Three Mistakes I’ll Never Make Again: Lessons from Previous Assignments

28 Jul

There is nothing, and I mean nothing, like submitting a seemingly stellar piece to your editor on time, only to receive an email highlighting a failed expectation. That you didn’t know existed.

In my “soft start” efforts (more on this later), I landed a few assignments that gave me a good launching pad to transition into full-time writing. In completing those assignments, however, I learned some lessons and made adjustments to how I operated. Learn from me; here are three mistakes to avoid.

 #1: Regular feature? Get a back issue.

When dealing with a regular feature (whether it be a magazine’s annual “Best Christmas Gifts” type piece or a regular monthly column),  get your hands on a a back issue and review with your editor any details that will be different. This is helpful in determining format, style, and flow.

I’ve completed a few assignments now with a publication that runs regular, annual features. One of these features required making calls and fact checking some information with several people. After I called them all,  I finally reviewed the back issue and realized I left out a critical question. I ended up calling them all back.

#2: Confirm these specifics about each piece.

It was only after submitting a small 400-word piece with two sources, that my editor let me know that his publication likes three sources, and could I please interview one more and have it back to him within 24 hours or so? Lesson learned. Always confirm how many sources an editor likes. While I’m at it, I make sure I’m clear on: deadline, pay, word count, any particular angle or information that an editor would like included, and if I should try to procure art.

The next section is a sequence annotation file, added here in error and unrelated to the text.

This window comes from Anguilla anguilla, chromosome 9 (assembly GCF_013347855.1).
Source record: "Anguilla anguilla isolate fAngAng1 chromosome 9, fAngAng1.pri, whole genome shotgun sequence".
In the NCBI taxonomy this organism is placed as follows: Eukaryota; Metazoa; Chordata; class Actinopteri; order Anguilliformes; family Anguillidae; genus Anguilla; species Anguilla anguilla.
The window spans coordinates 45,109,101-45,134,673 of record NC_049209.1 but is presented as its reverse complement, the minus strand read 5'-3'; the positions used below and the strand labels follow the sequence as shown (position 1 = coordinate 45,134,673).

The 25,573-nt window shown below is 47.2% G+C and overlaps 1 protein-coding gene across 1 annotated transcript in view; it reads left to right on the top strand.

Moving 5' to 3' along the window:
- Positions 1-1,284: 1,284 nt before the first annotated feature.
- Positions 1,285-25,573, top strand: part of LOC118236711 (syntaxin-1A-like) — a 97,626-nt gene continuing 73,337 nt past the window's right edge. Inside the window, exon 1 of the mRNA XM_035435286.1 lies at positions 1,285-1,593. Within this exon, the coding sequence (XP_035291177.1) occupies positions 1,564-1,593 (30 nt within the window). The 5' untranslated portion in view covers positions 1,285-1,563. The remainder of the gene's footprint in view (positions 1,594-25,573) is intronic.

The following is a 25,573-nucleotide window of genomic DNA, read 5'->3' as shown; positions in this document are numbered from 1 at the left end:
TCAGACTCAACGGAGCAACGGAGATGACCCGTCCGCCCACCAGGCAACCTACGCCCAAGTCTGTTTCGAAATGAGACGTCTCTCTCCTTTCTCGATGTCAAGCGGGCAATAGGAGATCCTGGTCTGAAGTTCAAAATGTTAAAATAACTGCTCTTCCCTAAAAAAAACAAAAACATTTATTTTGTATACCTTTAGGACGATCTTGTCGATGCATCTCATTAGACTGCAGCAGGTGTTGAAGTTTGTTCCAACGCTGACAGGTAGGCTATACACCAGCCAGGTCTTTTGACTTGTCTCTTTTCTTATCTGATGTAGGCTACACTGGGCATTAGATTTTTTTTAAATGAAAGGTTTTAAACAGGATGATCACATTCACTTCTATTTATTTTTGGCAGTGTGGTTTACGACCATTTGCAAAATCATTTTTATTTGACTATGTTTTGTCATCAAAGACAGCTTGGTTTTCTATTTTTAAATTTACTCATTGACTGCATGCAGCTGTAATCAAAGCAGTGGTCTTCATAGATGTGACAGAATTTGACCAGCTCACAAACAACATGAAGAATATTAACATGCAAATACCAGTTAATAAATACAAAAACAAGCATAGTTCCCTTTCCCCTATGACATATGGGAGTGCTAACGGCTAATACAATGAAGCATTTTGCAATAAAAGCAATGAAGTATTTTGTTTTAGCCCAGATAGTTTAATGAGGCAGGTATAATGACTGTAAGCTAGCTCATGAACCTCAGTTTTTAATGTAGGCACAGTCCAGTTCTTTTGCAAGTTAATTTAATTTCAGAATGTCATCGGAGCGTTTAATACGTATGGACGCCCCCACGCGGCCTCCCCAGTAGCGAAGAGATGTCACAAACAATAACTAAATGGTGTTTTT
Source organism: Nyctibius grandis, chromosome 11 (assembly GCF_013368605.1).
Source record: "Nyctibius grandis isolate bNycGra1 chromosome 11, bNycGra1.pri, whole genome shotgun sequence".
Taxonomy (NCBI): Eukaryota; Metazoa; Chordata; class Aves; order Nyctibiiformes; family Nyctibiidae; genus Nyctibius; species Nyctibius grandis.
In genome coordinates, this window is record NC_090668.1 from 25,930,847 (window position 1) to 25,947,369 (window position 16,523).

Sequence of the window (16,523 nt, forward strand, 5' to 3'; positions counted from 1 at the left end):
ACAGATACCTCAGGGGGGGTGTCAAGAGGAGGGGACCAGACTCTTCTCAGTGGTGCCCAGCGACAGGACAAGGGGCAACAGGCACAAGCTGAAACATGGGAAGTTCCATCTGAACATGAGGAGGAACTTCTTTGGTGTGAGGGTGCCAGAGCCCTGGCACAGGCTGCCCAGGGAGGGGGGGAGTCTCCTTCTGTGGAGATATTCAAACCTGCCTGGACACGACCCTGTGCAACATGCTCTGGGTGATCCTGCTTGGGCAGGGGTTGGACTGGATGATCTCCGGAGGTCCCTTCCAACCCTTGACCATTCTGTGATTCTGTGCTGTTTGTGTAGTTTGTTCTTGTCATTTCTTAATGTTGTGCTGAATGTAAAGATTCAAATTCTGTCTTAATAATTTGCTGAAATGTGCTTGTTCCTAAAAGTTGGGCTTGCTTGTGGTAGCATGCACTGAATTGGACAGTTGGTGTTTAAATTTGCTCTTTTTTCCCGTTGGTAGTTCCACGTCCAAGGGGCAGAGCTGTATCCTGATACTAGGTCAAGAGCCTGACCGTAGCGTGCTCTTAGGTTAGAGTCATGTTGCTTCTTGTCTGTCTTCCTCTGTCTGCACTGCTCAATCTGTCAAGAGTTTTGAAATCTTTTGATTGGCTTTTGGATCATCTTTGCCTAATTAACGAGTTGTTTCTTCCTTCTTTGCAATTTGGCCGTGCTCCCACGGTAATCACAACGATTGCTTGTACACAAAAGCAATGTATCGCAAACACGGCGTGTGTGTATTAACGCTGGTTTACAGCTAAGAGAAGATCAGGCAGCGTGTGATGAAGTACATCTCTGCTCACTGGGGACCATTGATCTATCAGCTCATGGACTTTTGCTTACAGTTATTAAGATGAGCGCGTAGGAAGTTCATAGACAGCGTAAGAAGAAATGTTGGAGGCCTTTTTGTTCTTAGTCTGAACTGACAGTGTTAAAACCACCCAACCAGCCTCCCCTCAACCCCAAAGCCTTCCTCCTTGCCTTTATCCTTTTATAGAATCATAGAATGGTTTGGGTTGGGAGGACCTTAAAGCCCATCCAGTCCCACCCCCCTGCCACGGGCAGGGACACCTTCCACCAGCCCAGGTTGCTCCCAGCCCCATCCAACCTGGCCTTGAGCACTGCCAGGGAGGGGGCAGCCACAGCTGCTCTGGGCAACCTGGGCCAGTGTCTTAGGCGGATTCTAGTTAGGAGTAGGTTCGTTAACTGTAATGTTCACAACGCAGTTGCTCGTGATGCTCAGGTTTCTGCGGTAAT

#3: Schedule and conduct interviews as soon as possible.

I’m still getting into a writing routine that works for me. One of my new (and thus far successful) habits is to immediately email potential sources and try to secure interview slots with them as soon as I receive a new assignment. I’ve heard this tip from other writers, and they know their stuff. Even if I can’t start writing a piece until later, it makes a huge difference to my peace of mind knowing that I at least have the interviews scheduled, or even done.

What were some of your big lessons?


2 Responses to “Three Mistakes I’ll Never Make Again: Lessons from Previous Assignments”

  1. Jean July 28, 2011 at 8:30 am #

    Aloha Tara! :) Nice to meet you! I found you at Freelance Switch. So nice to see a freelancer from Hawaii! I’m an aspiring freelance writer originally from O’ahu, but moved to Southern California almost 7 years ago. I still miss home. :(

    Your tips here are really handy. I do a lot of reading, but none of them lay it out this clearly. There’s always a ton of fluff to skim through before getting to the meat.

    I haven’t thought about applying to actual magazines (print or web) yet, but I’d LOVE to write for one on a regular basis. Ah, to dream.

    The interviewing sort of scares me as I’m an introvert at heart. No matter – I’ve done it before, and I’ll do it again! Just need to shake off the jitters first, haha.

    Definitely going to follow you and read about your 90/90/90 experiment. Your 2k+ on Day One is really inspiring. I hope to make that much in a month and you made it in a day! I’m going to keep reading, writing and working hard.. I know I have the potential. It’s just getting my foot in the door that scares me.

    Thanks again for the blog and transparency about your freelancing experience. I’ll be subscribing!

  2. Startup Freelancer August 4, 2011 at 5:53 pm #

    Aloha Jean,

    Oh my, how lucky to be from here! I’m blessed to live here and will stay as long as possible. :)

    Love your website, btw. It’s really easy to navigate and concise.

    Thanks for subscribing! You were my first subscriber–thanks for putting your trust in my writing, I promise to add some sunshine to your inbox. :)

    Tara/Startup Freelancer

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